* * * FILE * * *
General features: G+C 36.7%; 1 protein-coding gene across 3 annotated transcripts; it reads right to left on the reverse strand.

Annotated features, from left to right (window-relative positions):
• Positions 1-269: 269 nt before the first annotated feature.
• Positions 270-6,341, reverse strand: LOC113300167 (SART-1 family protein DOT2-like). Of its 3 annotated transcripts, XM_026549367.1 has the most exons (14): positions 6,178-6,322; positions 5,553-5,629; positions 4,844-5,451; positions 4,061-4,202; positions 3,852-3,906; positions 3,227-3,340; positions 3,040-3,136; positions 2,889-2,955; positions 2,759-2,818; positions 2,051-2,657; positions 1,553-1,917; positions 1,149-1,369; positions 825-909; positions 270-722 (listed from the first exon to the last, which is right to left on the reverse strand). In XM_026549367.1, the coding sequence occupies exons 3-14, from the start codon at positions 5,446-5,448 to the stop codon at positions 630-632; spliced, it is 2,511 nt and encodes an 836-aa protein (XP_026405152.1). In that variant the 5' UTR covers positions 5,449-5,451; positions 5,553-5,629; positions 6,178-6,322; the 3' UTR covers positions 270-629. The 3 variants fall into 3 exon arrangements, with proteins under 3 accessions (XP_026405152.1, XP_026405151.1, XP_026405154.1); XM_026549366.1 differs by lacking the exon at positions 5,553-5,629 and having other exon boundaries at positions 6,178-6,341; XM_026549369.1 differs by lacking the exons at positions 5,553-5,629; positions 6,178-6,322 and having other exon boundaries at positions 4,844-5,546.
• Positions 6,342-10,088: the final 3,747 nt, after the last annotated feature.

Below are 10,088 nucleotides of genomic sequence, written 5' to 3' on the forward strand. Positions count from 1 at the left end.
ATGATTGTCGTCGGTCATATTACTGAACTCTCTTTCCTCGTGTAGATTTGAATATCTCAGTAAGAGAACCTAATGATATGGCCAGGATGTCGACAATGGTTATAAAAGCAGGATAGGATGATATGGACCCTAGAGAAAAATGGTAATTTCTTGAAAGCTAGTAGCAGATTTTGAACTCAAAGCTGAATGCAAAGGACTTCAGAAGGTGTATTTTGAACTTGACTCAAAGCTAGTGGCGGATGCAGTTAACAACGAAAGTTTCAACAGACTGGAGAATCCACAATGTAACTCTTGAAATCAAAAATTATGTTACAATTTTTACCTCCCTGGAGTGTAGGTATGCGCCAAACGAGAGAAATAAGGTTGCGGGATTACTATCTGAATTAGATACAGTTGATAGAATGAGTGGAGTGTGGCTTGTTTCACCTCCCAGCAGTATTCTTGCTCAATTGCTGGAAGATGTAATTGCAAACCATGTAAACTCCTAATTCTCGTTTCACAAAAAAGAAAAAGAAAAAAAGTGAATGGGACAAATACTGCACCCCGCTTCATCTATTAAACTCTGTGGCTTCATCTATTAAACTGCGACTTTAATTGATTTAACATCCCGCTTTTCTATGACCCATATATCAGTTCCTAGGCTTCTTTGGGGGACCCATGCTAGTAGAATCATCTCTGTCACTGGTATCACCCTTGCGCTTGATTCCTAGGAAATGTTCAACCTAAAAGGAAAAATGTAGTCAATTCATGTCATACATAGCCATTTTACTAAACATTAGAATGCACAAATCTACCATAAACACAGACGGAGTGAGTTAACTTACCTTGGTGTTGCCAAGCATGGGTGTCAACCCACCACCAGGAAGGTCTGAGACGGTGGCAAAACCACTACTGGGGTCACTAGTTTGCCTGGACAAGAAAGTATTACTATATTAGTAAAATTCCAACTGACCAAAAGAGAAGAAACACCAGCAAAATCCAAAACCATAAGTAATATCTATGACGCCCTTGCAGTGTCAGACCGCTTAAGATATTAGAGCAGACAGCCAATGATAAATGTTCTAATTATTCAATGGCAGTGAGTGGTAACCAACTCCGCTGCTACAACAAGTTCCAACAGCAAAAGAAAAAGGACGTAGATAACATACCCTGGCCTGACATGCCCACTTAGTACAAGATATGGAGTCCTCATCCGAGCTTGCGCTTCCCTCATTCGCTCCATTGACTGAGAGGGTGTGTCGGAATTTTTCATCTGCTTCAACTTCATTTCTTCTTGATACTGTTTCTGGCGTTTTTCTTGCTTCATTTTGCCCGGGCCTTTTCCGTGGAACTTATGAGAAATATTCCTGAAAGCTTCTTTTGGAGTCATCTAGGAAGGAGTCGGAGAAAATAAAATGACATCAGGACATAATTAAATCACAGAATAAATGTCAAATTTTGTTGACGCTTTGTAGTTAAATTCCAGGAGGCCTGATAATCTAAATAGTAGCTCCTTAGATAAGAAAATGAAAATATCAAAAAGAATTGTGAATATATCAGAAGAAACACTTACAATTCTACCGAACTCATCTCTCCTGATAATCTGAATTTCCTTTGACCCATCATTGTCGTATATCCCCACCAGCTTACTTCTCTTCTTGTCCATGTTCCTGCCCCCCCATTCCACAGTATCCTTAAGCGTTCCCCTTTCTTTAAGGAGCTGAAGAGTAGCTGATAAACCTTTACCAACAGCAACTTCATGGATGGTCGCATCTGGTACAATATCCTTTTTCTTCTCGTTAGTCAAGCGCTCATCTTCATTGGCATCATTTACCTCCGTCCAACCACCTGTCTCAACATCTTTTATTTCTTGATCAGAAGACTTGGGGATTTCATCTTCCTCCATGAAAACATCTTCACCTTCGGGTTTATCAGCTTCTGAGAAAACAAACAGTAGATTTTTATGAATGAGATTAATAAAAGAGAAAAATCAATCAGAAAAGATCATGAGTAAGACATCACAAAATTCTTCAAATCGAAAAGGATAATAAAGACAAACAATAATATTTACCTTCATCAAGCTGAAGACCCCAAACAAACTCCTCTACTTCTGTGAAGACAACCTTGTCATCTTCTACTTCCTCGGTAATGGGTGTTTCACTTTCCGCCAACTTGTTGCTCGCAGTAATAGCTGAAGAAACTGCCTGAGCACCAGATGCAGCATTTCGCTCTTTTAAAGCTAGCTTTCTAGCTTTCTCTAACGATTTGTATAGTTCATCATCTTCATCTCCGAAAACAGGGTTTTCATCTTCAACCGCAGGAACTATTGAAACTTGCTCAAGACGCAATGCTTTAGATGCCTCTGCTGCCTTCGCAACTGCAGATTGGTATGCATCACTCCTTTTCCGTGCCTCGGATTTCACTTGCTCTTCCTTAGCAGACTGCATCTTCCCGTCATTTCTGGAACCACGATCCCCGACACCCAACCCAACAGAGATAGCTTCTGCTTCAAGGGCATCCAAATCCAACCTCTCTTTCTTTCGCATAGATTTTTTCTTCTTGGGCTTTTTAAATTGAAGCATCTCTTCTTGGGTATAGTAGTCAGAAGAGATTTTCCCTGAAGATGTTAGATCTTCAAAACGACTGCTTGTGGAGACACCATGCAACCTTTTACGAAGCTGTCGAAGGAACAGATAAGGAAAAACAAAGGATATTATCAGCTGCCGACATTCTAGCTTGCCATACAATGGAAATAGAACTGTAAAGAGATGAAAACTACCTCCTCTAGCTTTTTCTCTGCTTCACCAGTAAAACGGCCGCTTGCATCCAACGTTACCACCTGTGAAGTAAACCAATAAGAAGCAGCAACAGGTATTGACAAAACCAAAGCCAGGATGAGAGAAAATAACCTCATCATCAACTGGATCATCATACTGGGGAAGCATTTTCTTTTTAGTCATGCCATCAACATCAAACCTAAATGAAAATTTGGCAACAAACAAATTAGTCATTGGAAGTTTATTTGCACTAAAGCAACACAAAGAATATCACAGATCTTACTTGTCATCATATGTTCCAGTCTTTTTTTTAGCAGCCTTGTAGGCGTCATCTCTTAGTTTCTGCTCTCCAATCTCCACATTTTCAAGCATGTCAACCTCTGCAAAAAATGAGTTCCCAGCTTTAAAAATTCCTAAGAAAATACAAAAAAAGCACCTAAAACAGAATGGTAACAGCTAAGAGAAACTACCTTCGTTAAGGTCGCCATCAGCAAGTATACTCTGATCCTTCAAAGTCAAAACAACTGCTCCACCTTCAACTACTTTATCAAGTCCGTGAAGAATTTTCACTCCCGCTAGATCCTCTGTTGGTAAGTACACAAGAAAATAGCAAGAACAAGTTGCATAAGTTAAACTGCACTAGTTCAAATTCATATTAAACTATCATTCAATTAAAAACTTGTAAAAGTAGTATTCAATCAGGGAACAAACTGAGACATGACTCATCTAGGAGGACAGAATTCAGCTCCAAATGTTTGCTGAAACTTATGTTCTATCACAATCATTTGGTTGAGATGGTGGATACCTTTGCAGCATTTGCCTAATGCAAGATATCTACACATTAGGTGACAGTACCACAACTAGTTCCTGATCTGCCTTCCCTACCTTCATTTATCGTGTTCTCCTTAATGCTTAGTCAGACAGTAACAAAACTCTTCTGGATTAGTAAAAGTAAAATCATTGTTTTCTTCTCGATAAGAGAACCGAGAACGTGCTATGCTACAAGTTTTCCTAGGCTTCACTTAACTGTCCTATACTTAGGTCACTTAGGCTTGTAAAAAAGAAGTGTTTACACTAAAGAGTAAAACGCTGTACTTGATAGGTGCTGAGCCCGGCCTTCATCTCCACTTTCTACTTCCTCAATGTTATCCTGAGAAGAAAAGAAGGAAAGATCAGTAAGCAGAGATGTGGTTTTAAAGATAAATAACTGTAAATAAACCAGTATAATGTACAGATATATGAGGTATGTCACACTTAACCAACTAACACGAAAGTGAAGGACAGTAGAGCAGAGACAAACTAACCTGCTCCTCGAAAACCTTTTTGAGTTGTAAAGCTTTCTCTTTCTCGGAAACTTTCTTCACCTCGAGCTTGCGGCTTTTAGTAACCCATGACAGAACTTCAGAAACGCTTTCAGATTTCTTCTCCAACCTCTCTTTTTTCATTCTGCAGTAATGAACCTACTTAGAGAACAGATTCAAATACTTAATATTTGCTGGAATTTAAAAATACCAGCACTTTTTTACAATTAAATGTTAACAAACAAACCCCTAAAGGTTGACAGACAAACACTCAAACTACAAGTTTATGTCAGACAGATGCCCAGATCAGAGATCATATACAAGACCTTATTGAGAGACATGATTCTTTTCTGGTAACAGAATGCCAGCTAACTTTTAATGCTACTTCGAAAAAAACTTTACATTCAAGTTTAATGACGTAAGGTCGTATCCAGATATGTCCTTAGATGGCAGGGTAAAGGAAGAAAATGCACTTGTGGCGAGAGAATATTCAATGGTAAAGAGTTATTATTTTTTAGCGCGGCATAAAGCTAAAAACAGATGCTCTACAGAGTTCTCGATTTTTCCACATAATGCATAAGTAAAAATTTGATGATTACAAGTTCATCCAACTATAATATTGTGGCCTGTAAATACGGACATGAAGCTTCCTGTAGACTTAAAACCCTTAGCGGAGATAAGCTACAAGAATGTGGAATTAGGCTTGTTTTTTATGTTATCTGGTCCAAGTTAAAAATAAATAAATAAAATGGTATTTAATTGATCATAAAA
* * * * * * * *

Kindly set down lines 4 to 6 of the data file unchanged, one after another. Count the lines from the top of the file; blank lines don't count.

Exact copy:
• Positions 270-6,341, reverse strand: LOC113300167 (SART-1 family protein DOT2-like). Of its 3 annotated transcripts, XM_026549367.1 has the most exons (14): positions 6,178-6,322; positions 5,553-5,629; positions 4,844-5,451; positions 4,061-4,202; positions 3,852-3,906; positions 3,227-3,340; positions 3,040-3,136; positions 2,889-2,955; positions 2,759-2,818; positions 2,051-2,657; positions 1,553-1,917; positions 1,149-1,369; positions 825-909; positions 270-722 (listed from the first exon to the last, which is right to left on the reverse strand). In XM_026549367.1, the coding sequence occupies exons 3-14, from the start codon at positions 5,446-5,448 to the stop codon at positions 630-632; spliced, it is 2,511 nt and encodes an 836-aa protein (XP_026405152.1). In that variant the 5' UTR covers positions 5,449-5,451; positions 5,553-5,629; positions 6,178-6,322; the 3' UTR covers positions 270-629. The 3 variants fall into 3 exon arrangements, with proteins under 3 accessions (XP_026405152.1, XP_026405151.1, XP_026405154.1); XM_026549366.1 differs by lacking the exon at positions 5,553-5,629 and having other exon boundaries at positions 6,178-6,341; XM_026549369.1 differs by lacking the exons at positions 5,553-5,629; positions 6,178-6,322 and having other exon boundaries at positions 4,844-5,546.
• Positions 6,342-10,088: the final 3,747 nt, after the last annotated feature.

Below are 10,088 nucleotides of genomic sequence, written 5' to 3' on the forward strand. Positions count from 1 at the left end.